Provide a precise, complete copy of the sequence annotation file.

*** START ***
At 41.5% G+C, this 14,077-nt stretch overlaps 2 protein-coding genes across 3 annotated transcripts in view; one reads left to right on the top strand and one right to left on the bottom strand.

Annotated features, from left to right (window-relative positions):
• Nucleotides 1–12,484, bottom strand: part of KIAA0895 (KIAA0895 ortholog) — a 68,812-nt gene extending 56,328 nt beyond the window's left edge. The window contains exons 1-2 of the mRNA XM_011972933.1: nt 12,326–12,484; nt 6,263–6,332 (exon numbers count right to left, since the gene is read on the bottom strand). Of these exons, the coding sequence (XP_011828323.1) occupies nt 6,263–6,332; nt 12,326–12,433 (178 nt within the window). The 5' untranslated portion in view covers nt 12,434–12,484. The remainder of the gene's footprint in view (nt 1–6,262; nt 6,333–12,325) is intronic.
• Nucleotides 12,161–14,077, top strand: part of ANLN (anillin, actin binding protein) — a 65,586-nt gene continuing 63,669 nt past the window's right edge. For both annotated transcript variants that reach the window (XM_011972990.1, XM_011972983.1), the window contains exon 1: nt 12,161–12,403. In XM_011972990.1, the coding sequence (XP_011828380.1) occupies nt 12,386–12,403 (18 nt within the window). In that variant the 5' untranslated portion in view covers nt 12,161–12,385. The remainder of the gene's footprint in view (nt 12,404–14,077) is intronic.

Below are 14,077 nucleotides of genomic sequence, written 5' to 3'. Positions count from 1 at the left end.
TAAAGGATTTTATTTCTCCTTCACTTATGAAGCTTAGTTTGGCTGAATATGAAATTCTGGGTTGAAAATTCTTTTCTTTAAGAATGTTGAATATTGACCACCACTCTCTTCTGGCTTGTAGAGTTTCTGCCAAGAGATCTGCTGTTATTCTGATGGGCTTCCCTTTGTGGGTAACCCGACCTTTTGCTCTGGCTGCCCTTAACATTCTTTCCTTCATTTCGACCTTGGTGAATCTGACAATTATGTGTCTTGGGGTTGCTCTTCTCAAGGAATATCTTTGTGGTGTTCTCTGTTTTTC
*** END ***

At 41.5% G+C, this 14,077-nt stretch overlaps 2 protein-coding genes across 3 annotated transcripts in view; one reads left to right on the top strand and one right to left on the bottom strand.

Annotated features, from left to right (window-relative positions):
• Nucleotides 1–12,484, bottom strand: part of KIAA0895 (KIAA0895 ortholog) — a 68,812-nt gene extending 56,328 nt beyond the window's left edge. The window contains exons 1-2 of the mRNA XM_011972933.1: nt 12,326–12,484; nt 6,263–6,332 (exon numbers count right to left, since the gene is read on the bottom strand). Of these exons, the coding sequence (XP_011828323.1) occupies nt 6,263–6,332; nt 12,326–12,433 (178 nt within the window). The 5' untranslated portion in view covers nt 12,434–12,484. The remainder of the gene's footprint in view (nt 1–6,262; nt 6,333–12,325) is intronic.
• Nucleotides 12,161–14,077, top strand: part of ANLN (anillin, actin binding protein) — a 65,586-nt gene continuing 63,669 nt past the window's right edge. For both annotated transcript variants that reach the window (XM_011972990.1, XM_011972983.1), the window contains exon 1: nt 12,161–12,403. In XM_011972990.1, the coding sequence (XP_011828380.1) occupies nt 12,386–12,403 (18 nt within the window). In that variant the 5' untranslated portion in view covers nt 12,161–12,385. The remainder of the gene's footprint in view (nt 12,404–14,077) is intronic.

Below are 14,077 nucleotides of genomic sequence, written 5' to 3'. Positions count from 1 at the left end.
TAAAGGATTTTATTTCTCCTTCACTTATGAAGCTTAGTTTGGCTGAATATGAAATTCTGGGTTGAAAATTCTTTTCTTTAAGAATGTTGAATATTGACCACCACTCTCTTCTGGCTTGTAGAGTTTCTGCCAAGAGATCTGCTGTTATTCTGATGGGCTTCCCTTTGTGGGTAACCCGACCTTTTGCTCTGGCTGCCCTTAACATTCTTTCCTTCATTTCGACCTTGGTGAATCTGACAATTATGTGTCTTGGGGTTGCTCTTCTCAAGGAATATCTTTGTGGTGTTCTCTGTTTTTC